Last Sunday I went to the Antony Gormley exhibition (Blind Light) at the Hayward Gallery.

If I knew Gormley was a famous sculptor, it didn't click until after I did some googling for him whilst trying to write this – as such, I went in with no real preapprehensions of what I was supposed to be looking at; only that someone had recommended it to me, and it looked kind of funky. In addition, when we got there we missed the table with the exhibition guides, so every artwork was just “as is”, without any pressure to think it meant anything in particular. As it happened, I had a bloody good time.

The first piece I saw I thought looked like a big space station – it was a huge blocky scuplture made out of iron plate welded together with square holes all over it, it had that sort of massiveness to it, and was balanced on a weird slant. I found out later that it was called Space Station.

Another highlight was the piece called Event Horizon – existing outside the gallery confines, the piece is made up of a number of bodycasts of Gormley set up on the London skyline for a reasonable area all around the gallery. The casts all face towards the gallery's viewing terraces, and looking at them gives you a real “oh wow, there's another one!” feel. Interestingly, the London Met Police have been inundated with phonecalls from concerned citizens, seeing these figures atop high buildings and fearing that they're about to jump.

The main “draw” piece for the exhibition (or at least, the one used in all the promo material) is called “Blindlight”. It's a large square room made of plate glass, and filled with a cold steam-like fog. The room's lit from above, so it's quite bright in there, but the fog's so thick it's mostly opaque. Reportedly it's like being inside a cloud, and from the outside it's quite intriguing to look at. You can make out movement inside – visibility's about 6 inches, and anything beyond that is just shadow and shape. Looking in from outside you make out dark silent wraiths which slip in and out of view, punctuated occasionally by a hand or face against the glass. And of course there's always some dickhead who decides to do a blowfish.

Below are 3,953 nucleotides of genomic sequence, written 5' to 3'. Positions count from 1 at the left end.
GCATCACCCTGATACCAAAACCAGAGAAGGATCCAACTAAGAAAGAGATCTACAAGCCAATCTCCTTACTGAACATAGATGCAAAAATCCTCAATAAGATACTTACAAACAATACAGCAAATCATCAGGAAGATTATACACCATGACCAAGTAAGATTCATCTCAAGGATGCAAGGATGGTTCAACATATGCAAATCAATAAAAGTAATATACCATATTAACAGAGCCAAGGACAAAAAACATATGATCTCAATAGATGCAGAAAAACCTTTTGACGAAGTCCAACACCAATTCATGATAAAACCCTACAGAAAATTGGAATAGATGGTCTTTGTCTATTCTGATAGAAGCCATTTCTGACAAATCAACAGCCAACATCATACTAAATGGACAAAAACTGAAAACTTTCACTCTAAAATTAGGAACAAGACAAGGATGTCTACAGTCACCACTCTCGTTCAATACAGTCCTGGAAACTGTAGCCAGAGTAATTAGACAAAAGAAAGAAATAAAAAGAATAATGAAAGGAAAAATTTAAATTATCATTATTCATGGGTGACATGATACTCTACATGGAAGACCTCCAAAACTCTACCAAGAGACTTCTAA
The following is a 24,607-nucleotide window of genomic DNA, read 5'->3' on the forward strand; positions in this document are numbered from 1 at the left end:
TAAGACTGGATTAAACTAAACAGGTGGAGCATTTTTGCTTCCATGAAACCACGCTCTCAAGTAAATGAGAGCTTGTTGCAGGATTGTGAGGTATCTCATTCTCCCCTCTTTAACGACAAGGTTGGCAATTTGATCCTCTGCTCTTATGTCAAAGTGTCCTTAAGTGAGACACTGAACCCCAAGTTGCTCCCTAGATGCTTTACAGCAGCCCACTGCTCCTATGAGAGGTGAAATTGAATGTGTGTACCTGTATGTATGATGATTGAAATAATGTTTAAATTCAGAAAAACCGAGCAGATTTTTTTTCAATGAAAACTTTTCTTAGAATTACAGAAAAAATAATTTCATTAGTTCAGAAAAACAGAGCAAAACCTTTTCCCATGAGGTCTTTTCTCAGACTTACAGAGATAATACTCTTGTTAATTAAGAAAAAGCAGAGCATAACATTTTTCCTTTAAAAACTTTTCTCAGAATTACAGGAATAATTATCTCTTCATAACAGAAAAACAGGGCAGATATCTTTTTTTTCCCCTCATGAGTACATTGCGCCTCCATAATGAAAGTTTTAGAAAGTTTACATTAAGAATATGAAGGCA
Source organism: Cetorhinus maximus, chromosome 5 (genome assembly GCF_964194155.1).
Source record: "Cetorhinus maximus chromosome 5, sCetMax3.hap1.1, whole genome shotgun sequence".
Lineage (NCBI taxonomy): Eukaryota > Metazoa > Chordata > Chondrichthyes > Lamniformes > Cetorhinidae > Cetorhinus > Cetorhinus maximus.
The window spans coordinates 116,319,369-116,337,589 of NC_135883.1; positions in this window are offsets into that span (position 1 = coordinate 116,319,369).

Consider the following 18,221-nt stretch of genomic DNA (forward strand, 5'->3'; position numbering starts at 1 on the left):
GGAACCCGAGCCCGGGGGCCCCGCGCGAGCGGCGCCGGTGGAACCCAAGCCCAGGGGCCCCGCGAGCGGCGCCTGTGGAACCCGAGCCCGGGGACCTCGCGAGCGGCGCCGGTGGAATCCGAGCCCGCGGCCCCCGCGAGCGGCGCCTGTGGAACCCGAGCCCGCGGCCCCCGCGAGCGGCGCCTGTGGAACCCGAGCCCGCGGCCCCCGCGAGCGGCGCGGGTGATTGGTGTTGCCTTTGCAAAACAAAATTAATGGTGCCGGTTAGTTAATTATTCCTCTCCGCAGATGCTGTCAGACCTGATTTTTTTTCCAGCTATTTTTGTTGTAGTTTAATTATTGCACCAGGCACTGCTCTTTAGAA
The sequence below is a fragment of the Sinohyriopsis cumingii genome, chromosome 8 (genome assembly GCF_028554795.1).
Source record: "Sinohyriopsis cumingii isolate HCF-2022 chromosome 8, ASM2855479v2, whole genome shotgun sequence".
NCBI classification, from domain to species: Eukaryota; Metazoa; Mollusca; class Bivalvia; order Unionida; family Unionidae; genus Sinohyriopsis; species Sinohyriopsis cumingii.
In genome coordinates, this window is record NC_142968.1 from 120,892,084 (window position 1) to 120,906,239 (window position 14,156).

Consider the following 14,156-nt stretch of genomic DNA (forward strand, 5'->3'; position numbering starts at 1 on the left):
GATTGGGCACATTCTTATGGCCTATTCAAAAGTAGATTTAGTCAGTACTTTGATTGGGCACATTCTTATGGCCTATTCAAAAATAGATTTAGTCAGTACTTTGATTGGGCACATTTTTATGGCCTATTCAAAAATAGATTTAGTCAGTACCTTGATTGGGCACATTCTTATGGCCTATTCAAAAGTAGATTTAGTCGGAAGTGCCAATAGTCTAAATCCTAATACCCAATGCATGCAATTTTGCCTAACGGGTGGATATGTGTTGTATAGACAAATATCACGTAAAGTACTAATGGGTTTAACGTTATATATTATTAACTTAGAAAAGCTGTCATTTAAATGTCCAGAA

Upon entering the piece through the large rectangular opening it is suprising how quickly the atmosphere thickens to the point where you can't make out anything. K & I went in holding hands, and side by side I could see most of her face, but with arms extended all you could see was your own arm disappearing out into the fog. It was a bit like that time I went to that restaurant where you eat in the dark, except of course this was quite well lit, and if you got into proximity of people you could see them. Very strange. The anonymousness of it was fascinating too – you knew there were other people in there with you, but there was no guarantee as to who, because people were entering and leaving all the time. About 15 seconds after we'd walked in, there was an obvious sound of someone walking into one of the glass walls and swearing, and a weird vibe suddenly took over the room. The person who had hit the wall was embarrassed about doing something silly, but couldn't see us laughing at him. We didn't know who had done it, so we didn't know who we were laughing at, but also we could laugh freely because we knew he couldn't see us.

The exhibition's on until August 19th, so I thoroughly recommend going along if you have the opportunity. Not only was it fascinating and engaging, but I also felt like it was art that I could enjoy just for what it was, without any pretensions or required knowledge (such as the Bauhaus / Moholy-Nagy exhibition I went to at the Tate Modern last year).